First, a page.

“With current social networks, you are not the client. You are the product being sold. The value you create by being a part of the network flows upwards immediately, reaching only a select few: those in control of the network. With Synereo, a completely decentralized and distributed network, you are in control. The value you create stays in your hands.”
Synereo aims to be a fully decentralized next-gen social network that keeps you in control of everything. Security and identity are fully yours, and every activity you have on the network can be rewarded. All of this can be done by, and now it gets interesting, developments based on the Bitcoin blockchain. It’s Bitcoin that brought us control over our money. Synereo tries to do the same with the social network.
So what are the perks of using Synereo? Besides the obvious things you can do on a social network, Synereo claims that the network can not be taken down. Due to the very nature of the underlying technology, it would be impossible for governments to restrict access to Synereo. On top of that, the data in the network is encrypted using the same cryptographic principles underlying the Bitcoin technology. Each user can choose his or her level of privacy, impenetrable to anyone.
Sounds too good to be true? As we all know, the Bitcoin community is very critical when it comes to new concepts like this. When the initiative was posted on Reddit, some users immediately noticed the presence of the AMP-system in Synereo. AMPs, Synereo’s tokens, serve as a way to Amplify the flow of information in the network, increasing its ability to propagate to peers. This means that users can amplify their own or their friends’ posts, resulting in greater visibility. The originator of Amplified content will receive a portion of the AMPs invested by his peers. Another small portion will be used for the maintenance of the platform and as rewards. Advertisers can make sponsored stories and use AMPs to get them viewed by more people. This token system is the way Synereo generates revenue, and it’s only fair that Redditors ask questions about this. Synereo’s CEO agrees, and he took the time to write up an answer. Not many CEOs do that so thumbs-up for him.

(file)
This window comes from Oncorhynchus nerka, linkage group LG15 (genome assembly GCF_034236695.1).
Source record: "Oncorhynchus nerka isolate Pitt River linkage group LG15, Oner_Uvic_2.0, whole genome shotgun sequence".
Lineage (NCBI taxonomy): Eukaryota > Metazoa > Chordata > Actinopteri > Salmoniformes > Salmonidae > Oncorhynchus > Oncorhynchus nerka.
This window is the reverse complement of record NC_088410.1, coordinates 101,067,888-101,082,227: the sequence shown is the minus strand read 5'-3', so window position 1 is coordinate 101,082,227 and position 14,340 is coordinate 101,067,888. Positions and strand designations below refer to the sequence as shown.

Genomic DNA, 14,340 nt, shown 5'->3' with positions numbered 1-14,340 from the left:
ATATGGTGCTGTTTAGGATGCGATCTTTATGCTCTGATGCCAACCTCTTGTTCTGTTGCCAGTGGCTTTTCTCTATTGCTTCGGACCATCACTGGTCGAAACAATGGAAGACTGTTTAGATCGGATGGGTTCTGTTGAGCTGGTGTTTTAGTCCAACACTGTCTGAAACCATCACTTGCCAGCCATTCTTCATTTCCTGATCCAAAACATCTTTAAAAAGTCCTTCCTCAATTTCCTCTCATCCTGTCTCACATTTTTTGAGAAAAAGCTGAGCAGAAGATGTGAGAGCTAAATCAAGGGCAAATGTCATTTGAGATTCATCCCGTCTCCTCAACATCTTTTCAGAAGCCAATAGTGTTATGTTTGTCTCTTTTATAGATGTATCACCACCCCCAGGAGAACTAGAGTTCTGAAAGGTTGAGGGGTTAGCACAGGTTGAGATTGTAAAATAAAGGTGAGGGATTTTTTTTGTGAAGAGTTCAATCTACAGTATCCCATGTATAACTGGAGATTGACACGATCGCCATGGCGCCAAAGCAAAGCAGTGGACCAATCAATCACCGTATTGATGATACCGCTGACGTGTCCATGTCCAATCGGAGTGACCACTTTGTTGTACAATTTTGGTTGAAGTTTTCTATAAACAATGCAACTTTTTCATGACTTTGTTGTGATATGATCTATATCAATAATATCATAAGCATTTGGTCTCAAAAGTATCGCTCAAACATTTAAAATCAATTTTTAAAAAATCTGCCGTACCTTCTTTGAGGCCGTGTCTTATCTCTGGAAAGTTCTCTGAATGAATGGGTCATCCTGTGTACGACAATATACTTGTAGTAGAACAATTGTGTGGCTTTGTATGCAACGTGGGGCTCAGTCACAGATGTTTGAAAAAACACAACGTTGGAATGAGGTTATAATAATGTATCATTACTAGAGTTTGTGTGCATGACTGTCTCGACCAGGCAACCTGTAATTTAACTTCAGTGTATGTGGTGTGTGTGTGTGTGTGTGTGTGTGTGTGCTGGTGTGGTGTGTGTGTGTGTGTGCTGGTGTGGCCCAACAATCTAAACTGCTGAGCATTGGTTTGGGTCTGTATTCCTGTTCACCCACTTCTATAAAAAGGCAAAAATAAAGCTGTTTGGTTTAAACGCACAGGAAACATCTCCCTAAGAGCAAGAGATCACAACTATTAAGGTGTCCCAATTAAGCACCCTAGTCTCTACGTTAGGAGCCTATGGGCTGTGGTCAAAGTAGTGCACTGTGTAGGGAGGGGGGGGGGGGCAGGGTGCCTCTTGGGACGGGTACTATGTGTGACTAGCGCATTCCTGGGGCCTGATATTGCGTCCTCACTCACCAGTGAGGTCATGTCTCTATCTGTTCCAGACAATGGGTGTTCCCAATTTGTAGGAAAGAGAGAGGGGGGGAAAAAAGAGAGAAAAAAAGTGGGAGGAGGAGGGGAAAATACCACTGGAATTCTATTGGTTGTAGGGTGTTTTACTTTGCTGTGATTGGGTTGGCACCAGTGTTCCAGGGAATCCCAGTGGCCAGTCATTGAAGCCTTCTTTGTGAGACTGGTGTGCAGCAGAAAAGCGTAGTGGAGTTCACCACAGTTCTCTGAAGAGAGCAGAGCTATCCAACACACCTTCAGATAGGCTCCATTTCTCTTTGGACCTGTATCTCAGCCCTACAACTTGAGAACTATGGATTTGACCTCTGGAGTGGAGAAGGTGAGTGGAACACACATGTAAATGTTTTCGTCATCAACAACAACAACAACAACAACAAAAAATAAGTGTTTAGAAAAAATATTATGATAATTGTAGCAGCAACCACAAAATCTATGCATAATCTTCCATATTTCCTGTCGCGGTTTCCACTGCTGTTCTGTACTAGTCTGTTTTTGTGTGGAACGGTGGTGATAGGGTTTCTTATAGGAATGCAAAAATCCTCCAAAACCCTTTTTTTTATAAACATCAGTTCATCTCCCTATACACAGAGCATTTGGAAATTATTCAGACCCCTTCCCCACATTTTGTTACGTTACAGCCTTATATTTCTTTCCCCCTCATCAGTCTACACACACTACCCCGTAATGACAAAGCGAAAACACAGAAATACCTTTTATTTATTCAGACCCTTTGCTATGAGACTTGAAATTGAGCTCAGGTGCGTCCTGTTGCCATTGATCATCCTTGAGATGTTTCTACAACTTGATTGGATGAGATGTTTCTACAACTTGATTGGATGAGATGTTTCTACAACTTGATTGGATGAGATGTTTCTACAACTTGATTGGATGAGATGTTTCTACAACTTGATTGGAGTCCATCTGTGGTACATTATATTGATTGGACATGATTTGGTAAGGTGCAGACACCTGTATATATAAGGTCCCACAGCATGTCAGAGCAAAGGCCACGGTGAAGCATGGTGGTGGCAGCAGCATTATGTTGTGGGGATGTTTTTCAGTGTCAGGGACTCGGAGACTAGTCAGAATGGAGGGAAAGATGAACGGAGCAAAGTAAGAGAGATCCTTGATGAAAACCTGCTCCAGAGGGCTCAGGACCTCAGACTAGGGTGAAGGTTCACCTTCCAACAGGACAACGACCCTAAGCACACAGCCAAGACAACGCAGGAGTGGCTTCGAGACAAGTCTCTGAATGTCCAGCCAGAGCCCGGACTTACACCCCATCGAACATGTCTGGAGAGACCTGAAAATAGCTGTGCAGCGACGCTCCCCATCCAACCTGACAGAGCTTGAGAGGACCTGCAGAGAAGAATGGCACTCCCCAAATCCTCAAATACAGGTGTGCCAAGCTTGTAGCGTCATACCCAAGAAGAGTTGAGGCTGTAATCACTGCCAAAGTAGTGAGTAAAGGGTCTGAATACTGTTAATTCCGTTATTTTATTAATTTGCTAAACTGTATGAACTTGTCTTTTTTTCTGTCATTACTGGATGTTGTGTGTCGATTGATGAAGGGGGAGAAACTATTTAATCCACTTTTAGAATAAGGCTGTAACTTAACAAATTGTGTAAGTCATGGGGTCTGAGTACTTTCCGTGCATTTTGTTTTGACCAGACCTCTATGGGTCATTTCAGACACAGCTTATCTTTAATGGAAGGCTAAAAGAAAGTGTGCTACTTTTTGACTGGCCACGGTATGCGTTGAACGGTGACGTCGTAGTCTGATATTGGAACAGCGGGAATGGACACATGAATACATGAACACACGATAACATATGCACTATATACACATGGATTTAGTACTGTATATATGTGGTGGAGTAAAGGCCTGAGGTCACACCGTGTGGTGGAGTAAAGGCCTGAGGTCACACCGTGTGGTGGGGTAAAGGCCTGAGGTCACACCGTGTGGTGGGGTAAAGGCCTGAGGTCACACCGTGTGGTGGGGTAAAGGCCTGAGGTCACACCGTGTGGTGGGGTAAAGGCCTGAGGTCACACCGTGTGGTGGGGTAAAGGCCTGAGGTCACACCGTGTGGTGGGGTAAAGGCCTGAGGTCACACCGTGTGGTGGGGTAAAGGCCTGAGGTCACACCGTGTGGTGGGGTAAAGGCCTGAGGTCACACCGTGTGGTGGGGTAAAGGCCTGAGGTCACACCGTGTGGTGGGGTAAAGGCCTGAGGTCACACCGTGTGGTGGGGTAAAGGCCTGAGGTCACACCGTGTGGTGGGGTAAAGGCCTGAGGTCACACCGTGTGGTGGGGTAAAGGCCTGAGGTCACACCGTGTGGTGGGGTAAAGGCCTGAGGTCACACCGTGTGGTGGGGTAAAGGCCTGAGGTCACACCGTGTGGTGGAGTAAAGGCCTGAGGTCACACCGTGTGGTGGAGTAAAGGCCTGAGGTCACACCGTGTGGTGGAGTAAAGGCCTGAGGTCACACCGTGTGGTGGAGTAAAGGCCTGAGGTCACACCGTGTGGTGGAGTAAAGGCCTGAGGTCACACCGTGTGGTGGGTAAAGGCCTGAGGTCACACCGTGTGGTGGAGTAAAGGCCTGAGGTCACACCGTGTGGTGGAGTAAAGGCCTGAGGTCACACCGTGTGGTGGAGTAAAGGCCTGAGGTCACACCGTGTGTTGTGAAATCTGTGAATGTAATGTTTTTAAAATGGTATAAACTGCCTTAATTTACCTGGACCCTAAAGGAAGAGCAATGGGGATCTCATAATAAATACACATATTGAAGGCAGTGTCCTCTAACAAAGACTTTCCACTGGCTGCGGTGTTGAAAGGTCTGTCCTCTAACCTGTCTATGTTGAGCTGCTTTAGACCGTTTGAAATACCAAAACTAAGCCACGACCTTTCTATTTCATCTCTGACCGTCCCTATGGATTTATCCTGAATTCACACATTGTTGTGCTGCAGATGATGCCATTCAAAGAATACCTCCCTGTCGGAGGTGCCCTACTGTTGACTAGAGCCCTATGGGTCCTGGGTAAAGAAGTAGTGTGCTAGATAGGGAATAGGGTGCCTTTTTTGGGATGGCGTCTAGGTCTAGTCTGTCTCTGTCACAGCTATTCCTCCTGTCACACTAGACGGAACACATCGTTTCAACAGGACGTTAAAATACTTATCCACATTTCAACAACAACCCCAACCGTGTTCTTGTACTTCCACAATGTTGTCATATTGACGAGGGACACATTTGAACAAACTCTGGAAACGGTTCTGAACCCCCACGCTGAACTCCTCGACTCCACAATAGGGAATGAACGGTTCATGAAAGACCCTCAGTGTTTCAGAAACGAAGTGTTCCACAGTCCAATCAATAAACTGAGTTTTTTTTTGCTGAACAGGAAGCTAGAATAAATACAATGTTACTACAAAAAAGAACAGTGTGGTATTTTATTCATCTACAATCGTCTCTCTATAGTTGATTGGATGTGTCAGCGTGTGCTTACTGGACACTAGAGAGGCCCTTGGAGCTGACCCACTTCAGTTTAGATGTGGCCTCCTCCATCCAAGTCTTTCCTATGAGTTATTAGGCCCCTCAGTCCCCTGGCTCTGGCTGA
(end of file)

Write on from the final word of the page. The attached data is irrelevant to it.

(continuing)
“Heya. Synereo CEO and ex-IAF guy here.
We are working very closely with a legal team to make sure that selling token for the system before it is up is absolutely legal. We would not risk your money (or prison time) otherwise. Regarding surveillance: I want to echo what citizenpolitician said. I am completely disgusted by the current situation and by how easily it’s become almost unquestionably acceptable. By the fact that all of our private information is open to anyone in a position of power. One of the reasons I got into the world of crypto tech in the first place (well, besides seeing the sci-fi I’ve been reading materialize in front of my eyes) is the issue of personal freedom and privacy.
I can assure you that one of the axioms of the system is that it’s as private as you want it to be. This will be apparent even without seeing the code, just by understanding the nature of the asymmetric cryptography we will employ (and seeing it in action). Either way, the system will not be completely decentralized until it’s open-sourced and forkable, and when that time comes, if you feel like we are doing anything that shakes your confidence, I am sure there will be others who feel like that as well and you’ll be able to start your own Synereo from scratch, implementing whatever changes you like.”
It seems that Synereo has a team behind it who truly believes this network can make a difference. They are still looking for people who can contribute to the project (not just through funding, they’re looking for expertise as well). We are curious to see whether Synereo can live up to the expectations it created. Let’s hope we can witness the first social network that values privacy and security over profits.
Do you think Synereo can accomplish what it aims for and will you use it when it goes live? Let us know in the comments! CNN will soon interview the founder of Synereo.
Images from Synereo and Shutterstock.
Last modified (UTC): October 21, 2014 16:29